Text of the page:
One hundred years after his death, a rare book signed by Polar adventurer and hero Ernest Shackleton has been unearthed by an intrepid librarian in the unfathomed depths of the University of London’s Senate House Library.
With Shackleton’s celebrity already matching that of his rivals, Captain Robert Scott and Roald Amundson, “The Heart of the Antarctic” was a bestseller on publication in 1909. To capitalise on this success Shackleton’s publishers asked Shackleton to sign 300 copies of a deluxe edition, which were sold on a “first come, first served” basis to wealthy collectors.
Now, one hundred years after Shackleton’s untimely death on the island of South Georgia, a copy of the signed edition has been discovered by a member of Library staff, Suzanne Canally, as she worked through old library cards used to catalogue items before the introduction of computers.
“I was searching the archives as advanced planning for a potential exhibition in the Library, to find titles owned by the University relating to Shackleton,” says Suzanne. “The book had been carefully described on a card, and the book kept in very safe storage, but had never been described on the electronic catalogue, so that we essentially didn't know that we owned it.”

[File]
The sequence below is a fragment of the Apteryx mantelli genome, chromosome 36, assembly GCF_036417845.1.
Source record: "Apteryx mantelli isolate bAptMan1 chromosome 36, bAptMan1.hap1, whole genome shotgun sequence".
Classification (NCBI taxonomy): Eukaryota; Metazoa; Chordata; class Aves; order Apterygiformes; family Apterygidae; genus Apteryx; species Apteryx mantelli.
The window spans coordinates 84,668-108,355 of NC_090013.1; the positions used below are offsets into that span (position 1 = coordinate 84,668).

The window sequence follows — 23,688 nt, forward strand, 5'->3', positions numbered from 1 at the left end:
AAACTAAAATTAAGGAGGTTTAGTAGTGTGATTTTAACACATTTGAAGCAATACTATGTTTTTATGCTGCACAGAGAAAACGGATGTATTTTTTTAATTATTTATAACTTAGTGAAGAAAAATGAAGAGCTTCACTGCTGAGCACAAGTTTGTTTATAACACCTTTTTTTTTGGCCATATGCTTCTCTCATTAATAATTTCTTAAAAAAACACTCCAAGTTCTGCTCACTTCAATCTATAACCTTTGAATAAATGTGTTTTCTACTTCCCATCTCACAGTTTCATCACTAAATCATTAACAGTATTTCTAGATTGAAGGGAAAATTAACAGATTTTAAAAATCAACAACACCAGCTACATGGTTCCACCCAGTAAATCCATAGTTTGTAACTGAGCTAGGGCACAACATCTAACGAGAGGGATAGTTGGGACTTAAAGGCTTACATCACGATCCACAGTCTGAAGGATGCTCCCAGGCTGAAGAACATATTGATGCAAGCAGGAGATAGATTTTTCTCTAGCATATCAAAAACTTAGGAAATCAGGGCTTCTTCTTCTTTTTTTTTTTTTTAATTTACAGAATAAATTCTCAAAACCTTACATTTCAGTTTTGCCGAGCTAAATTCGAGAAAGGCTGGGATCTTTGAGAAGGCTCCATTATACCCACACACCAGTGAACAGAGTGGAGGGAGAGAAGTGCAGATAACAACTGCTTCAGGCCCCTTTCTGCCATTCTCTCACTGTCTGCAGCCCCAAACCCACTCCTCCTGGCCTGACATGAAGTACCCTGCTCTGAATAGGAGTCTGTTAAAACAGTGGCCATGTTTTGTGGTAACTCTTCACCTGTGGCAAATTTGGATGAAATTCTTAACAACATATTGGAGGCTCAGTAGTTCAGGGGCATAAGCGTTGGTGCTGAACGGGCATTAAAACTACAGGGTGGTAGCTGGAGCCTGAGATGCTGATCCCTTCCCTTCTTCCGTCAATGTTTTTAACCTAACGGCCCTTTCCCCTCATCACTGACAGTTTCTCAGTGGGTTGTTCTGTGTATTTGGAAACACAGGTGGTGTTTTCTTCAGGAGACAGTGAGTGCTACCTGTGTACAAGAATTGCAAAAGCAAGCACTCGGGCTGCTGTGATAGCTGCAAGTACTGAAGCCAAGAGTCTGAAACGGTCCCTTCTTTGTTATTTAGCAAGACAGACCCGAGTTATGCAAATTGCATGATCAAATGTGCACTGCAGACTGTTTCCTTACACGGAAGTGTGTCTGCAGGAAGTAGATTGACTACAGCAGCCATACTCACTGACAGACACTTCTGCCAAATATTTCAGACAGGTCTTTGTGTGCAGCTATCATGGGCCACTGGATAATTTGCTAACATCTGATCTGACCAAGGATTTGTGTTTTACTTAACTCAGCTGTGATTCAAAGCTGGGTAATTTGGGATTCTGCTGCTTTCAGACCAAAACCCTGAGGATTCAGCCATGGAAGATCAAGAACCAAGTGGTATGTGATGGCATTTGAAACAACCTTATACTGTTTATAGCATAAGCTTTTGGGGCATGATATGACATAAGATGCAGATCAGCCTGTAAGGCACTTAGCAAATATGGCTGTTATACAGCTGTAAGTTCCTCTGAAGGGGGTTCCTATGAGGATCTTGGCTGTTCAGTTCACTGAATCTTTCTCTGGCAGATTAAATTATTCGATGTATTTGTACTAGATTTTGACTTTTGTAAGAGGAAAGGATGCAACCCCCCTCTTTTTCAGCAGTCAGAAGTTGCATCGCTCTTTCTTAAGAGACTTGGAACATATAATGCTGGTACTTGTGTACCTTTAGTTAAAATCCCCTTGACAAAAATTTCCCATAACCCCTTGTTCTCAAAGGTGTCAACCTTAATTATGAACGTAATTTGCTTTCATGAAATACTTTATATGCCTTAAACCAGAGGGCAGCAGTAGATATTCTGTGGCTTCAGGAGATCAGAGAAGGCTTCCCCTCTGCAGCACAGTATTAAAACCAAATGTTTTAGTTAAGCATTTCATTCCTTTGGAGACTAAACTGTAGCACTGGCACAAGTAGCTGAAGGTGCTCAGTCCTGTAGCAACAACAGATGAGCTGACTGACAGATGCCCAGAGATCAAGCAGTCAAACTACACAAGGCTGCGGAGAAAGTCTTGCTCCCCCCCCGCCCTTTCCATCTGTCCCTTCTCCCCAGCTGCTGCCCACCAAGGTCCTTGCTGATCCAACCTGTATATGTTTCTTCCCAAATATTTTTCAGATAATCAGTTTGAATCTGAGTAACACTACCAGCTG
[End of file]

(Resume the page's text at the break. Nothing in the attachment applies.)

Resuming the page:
Richard Espley, Head of Modern Collections, adds:
“In 1980, when we bought our first computer, we had to re-describe over a million volumes, and some of them simply got missed given the scale of the task. However, the shelf-mark on the old card catalogue for this item was still valid and it was fetched by Special Collections colleagues without any problem.”
Though he survived the expedition described in “The Heart of the Antarctic,” Shackleton’s later expeditions were ill-fated. In 1914 Shackleton’s ship “The Endurance” was crushed by ice, and he travelled 720 miles across South Atlantic Seas to find help, an adventure which made him even more famous. He died on the island of South Georgia in 1922 as he travelled yet again to the frozen South.
“The book includes the signature of every member of the shore party who made the trek,” says Suzanne. “Ink blots on the reverse of the page seem to show the haste with which each copy was signed. It makes you feel a sense of connection across the years to a very different age – yet one in which, as now, signed copies of books seem to be worth more to collectors.”